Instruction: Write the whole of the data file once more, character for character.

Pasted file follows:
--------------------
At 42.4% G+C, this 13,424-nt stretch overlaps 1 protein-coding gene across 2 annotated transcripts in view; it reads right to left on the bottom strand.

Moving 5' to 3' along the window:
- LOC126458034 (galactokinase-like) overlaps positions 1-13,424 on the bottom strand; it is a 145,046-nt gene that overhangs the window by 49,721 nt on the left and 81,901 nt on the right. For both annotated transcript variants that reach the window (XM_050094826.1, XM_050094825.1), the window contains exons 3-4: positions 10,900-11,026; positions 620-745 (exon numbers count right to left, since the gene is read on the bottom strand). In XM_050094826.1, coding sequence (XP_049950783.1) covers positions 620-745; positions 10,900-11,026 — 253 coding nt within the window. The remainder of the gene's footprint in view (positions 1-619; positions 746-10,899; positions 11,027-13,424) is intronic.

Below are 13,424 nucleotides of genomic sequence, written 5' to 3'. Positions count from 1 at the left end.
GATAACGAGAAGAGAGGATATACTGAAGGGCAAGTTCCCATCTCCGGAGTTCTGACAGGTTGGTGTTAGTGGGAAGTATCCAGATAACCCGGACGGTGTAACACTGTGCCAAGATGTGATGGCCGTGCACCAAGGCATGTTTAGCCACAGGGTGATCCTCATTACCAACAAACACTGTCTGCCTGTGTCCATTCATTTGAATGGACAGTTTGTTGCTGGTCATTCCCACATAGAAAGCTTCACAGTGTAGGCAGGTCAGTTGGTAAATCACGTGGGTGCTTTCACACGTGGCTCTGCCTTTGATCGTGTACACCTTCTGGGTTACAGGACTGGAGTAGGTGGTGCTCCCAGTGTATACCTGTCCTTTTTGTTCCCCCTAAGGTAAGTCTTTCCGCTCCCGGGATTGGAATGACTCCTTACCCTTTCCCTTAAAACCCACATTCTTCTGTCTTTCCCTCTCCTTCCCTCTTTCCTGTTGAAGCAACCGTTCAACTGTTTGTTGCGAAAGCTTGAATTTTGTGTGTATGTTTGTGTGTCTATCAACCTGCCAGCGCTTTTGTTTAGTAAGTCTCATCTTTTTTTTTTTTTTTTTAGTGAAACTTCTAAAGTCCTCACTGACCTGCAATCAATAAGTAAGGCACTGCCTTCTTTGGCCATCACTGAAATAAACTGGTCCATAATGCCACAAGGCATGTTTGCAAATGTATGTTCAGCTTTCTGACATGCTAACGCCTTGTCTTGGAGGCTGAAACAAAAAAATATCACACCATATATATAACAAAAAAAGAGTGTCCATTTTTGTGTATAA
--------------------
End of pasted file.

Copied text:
At 42.4% G+C, this 13,424-nt stretch overlaps 1 protein-coding gene across 2 annotated transcripts in view; it reads right to left on the bottom strand.

Moving 5' to 3' along the window:
- LOC126458034 (galactokinase-like) overlaps positions 1-13,424 on the bottom strand; it is a 145,046-nt gene that overhangs the window by 49,721 nt on the left and 81,901 nt on the right. For both annotated transcript variants that reach the window (XM_050094826.1, XM_050094825.1), the window contains exons 3-4: positions 10,900-11,026; positions 620-745 (exon numbers count right to left, since the gene is read on the bottom strand). In XM_050094826.1, coding sequence (XP_049950783.1) covers positions 620-745; positions 10,900-11,026 — 253 coding nt within the window. The remainder of the gene's footprint in view (positions 1-619; positions 746-10,899; positions 11,027-13,424) is intronic.

Below are 13,424 nucleotides of genomic sequence, written 5' to 3'. Positions count from 1 at the left end.
GATAACGAGAAGAGAGGATATACTGAAGGGCAAGTTCCCATCTCCGGAGTTCTGACAGGTTGGTGTTAGTGGGAAGTATCCAGATAACCCGGACGGTGTAACACTGTGCCAAGATGTGATGGCCGTGCACCAAGGCATGTTTAGCCACAGGGTGATCCTCATTACCAACAAACACTGTCTGCCTGTGTCCATTCATTTGAATGGACAGTTTGTTGCTGGTCATTCCCACATAGAAAGCTTCACAGTGTAGGCAGGTCAGTTGGTAAATCACGTGGGTGCTTTCACACGTGGCTCTGCCTTTGATCGTGTACACCTTCTGGGTTACAGGACTGGAGTAGGTGGTGCTCCCAGTGTATACCTGTCCTTTTTGTTCCCCCTAAGGTAAGTCTTTCCGCTCCCGGGATTGGAATGACTCCTTACCCTTTCCCTTAAAACCCACATTCTTCTGTCTTTCCCTCTCCTTCCCTCTTTCCTGTTGAAGCAACCGTTCAACTGTTTGTTGCGAAAGCTTGAATTTTGTGTGTATGTTTGTGTGTCTATCAACCTGCCAGCGCTTTTGTTTAGTAAGTCTCATCTTTTTTTTTTTTTTTTTAGTGAAACTTCTAAAGTCCTCACTGACCTGCAATCAATAAGTAAGGCACTGCCTTCTTTGGCCATCACTGAAATAAACTGGTCCATAATGCCACAAGGCATGTTTGCAAATGTATGTTCAGCTTTCTGACATGCTAACGCCTTGTCTTGGAGGCTGAAACAAAAAAATATCACACCATATATATAACAAAAAAAGAGTGTCCATTTTTGTGTATAA